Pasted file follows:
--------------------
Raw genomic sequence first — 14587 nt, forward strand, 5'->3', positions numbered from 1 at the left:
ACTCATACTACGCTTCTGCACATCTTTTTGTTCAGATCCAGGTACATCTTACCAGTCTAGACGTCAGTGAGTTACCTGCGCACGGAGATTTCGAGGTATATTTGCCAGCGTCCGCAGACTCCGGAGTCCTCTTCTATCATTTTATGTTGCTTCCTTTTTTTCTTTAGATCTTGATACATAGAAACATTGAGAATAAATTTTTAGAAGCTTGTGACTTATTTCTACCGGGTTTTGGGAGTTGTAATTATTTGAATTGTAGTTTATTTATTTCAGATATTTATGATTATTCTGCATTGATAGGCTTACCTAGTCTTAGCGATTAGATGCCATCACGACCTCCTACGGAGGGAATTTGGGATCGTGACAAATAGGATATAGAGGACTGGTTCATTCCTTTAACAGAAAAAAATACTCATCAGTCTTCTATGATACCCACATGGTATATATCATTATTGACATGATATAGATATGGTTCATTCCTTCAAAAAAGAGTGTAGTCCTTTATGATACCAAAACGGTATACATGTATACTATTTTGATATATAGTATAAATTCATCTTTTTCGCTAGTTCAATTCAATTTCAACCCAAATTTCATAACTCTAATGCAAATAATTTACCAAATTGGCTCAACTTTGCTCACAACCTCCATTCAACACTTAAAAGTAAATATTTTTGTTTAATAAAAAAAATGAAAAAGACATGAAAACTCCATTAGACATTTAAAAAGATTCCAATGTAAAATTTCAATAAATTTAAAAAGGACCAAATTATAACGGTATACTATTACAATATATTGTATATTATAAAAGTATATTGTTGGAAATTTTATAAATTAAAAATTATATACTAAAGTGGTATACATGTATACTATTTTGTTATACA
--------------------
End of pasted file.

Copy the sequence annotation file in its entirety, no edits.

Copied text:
Raw genomic sequence first — 14587 nt, forward strand, 5'->3', positions numbered from 1 at the left:
ACTCATACTACGCTTCTGCACATCTTTTTGTTCAGATCCAGGTACATCTTACCAGTCTAGACGTCAGTGAGTTACCTGCGCACGGAGATTTCGAGGTATATTTGCCAGCGTCCGCAGACTCCGGAGTCCTCTTCTATCATTTTATGTTGCTTCCTTTTTTTCTTTAGATCTTGATACATAGAAACATTGAGAATAAATTTTTAGAAGCTTGTGACTTATTTCTACCGGGTTTTGGGAGTTGTAATTATTTGAATTGTAGTTTATTTATTTCAGATATTTATGATTATTCTGCATTGATAGGCTTACCTAGTCTTAGCGATTAGATGCCATCACGACCTCCTACGGAGGGAATTTGGGATCGTGACAAATAGGATATAGAGGACTGGTTCATTCCTTTAACAGAAAAAAATACTCATCAGTCTTCTATGATACCCACATGGTATATATCATTATTGACATGATATAGATATGGTTCATTCCTTCAAAAAAGAGTGTAGTCCTTTATGATACCAAAACGGTATACATGTATACTATTTTGATATATAGTATAAATTCATCTTTTTCGCTAGTTCAATTCAATTTCAACCCAAATTTCATAACTCTAATGCAAATAATTTACCAAATTGGCTCAACTTTGCTCACAACCTCCATTCAACACTTAAAAGTAAATATTTTTGTTTAATAAAAAAAATGAAAAAGACATGAAAACTCCATTAGACATTTAAAAAGATTCCAATGTAAAATTTCAATAAATTTAAAAAGGACCAAATTATAACGGTATACTATTACAATATATTGTATATTATAAAAGTATATTGTTGGAAATTTTATAAATTAAAAATTATATACTAAAGTGGTATACATGTATACTATTTTGTTATACA